When NASA Deputy Administrator Pam Melroy was preparing for one of her space shuttle launches as an astronaut in the early 2000s, she told her relatives to plan a week’s trip to Florida for vacation and they might see a launch.
Members of the Artemis I mission team gave their families the same advice — and it’s because a multitude of factors need to go just right for a successful space launch.
The launch team made the decision to postpone Artemis I’s liftoff on Monday when weather delays and mechanical issues cropped up during the countdown.
A second launch attempt was scheduled for Saturday afternoon, but that has also been scrubbed.
A troublesome liquid hydrogen leak is the cause of the second scrub for Artemis I.
Liquid hydrogen is one of the propellants used in the rocket’s large core stage. The leak prevented the launch team from being able to fill the liquid hydrogen tank despite multiple attempts at troubleshooting.
NASA is expected to share an update at 4 p.m. ET Saturday.
NASA administrator Bill Nelson said that the mission managers will hold a meeting to discuss the next steps and determine if a launch is possible on Monday or Tuesday, or if the rocket stack needs to be rolled back into the Vehicle Assembly Building. If it is rolled back into the building, a launch may not be possible until mid-October.
Archaeologists have cracked open a medieval mystery using ancient DNA.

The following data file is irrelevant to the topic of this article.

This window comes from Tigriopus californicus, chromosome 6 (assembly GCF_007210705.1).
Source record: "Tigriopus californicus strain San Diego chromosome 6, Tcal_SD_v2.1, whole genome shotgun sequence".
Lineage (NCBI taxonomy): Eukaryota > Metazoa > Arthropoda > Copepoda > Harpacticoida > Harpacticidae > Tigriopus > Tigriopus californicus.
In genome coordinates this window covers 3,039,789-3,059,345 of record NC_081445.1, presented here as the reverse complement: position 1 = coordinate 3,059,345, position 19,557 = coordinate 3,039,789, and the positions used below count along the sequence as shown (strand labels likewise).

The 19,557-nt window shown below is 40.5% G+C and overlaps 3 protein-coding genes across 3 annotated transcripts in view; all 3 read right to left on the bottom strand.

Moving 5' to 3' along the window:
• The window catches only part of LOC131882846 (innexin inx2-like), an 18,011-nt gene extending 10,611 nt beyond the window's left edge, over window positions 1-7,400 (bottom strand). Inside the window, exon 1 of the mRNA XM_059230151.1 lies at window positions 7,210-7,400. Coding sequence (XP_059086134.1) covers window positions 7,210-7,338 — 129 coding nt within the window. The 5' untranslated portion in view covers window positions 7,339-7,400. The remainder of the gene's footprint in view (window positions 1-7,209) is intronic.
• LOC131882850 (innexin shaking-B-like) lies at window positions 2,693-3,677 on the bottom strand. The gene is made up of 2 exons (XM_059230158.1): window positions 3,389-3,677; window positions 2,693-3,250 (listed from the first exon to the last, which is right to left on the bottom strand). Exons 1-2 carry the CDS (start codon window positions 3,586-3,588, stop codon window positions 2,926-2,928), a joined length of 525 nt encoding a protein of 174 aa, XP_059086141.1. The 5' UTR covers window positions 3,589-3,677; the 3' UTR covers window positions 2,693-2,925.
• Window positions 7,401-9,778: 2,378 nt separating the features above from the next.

The remains of six adults and 11 children found by builders at the bottom of an 800-year-old well shaft in Norwich, England, have been identified as victims of antisemitic violence.
The researchers said the discovery shined a light on the “real horror” of what persecuted Jewish communities experienced.
An encounter with the deep past of our planet can happen just about anywhere.
One Portuguese property owner came across fragments of fossilized dinosaur in his backyard, when construction work revealed the chest bones of a towering sauropod — a long-necked, plodding plant eater.
Paleontologists believe the dinosaur was around 39 feet (12 meters) high and 82 feet (25 meters) long.
Unlike Earth, Mars has no oxygen-generating forests. However, engineers at NASA and the Massachusetts Institute of Technology have tested a mechanical tree with the potential to make the red planet more hospitable for astronauts.
The toaster-size tech demo has produced oxygen on seven experimental runs since April 2021 in a variety of atmospheric conditions.
In each run, MOXIE reached its target of producing 6 grams of oxygen per hour — about the rate of a modest tree on Earth. Researchers hope a scaled-up version will produce enough oxygen to sustain humans on Mars and fuel a rocket for returning astronauts to Earth.
The Great Pyramid of Giza was the tallest building in the world for some 4,000 years.
It’s still a mystery how this monumental feat of ancient engineering came together, but a new study confirms a long-held theory that the pyramid builders took advantage of a now lost arm of the Nile River to move construction materials.
By the time Alexander the Great conquered Egypt in 332 BC, however, environmental factors had reduced the Khufu branch to a tiny channel, the study found.
Escape for a moment with these extraordinary stories:
Like what you’ve read? Oh, but there’s more. Sign up here to receive in your inbox the next edition of Wonder Theory, brought to you by CNN Space and Science writers Ashley Strickland and Katie Hunt. They find wonder in planets beyond our solar system and discoveries from the ancient world.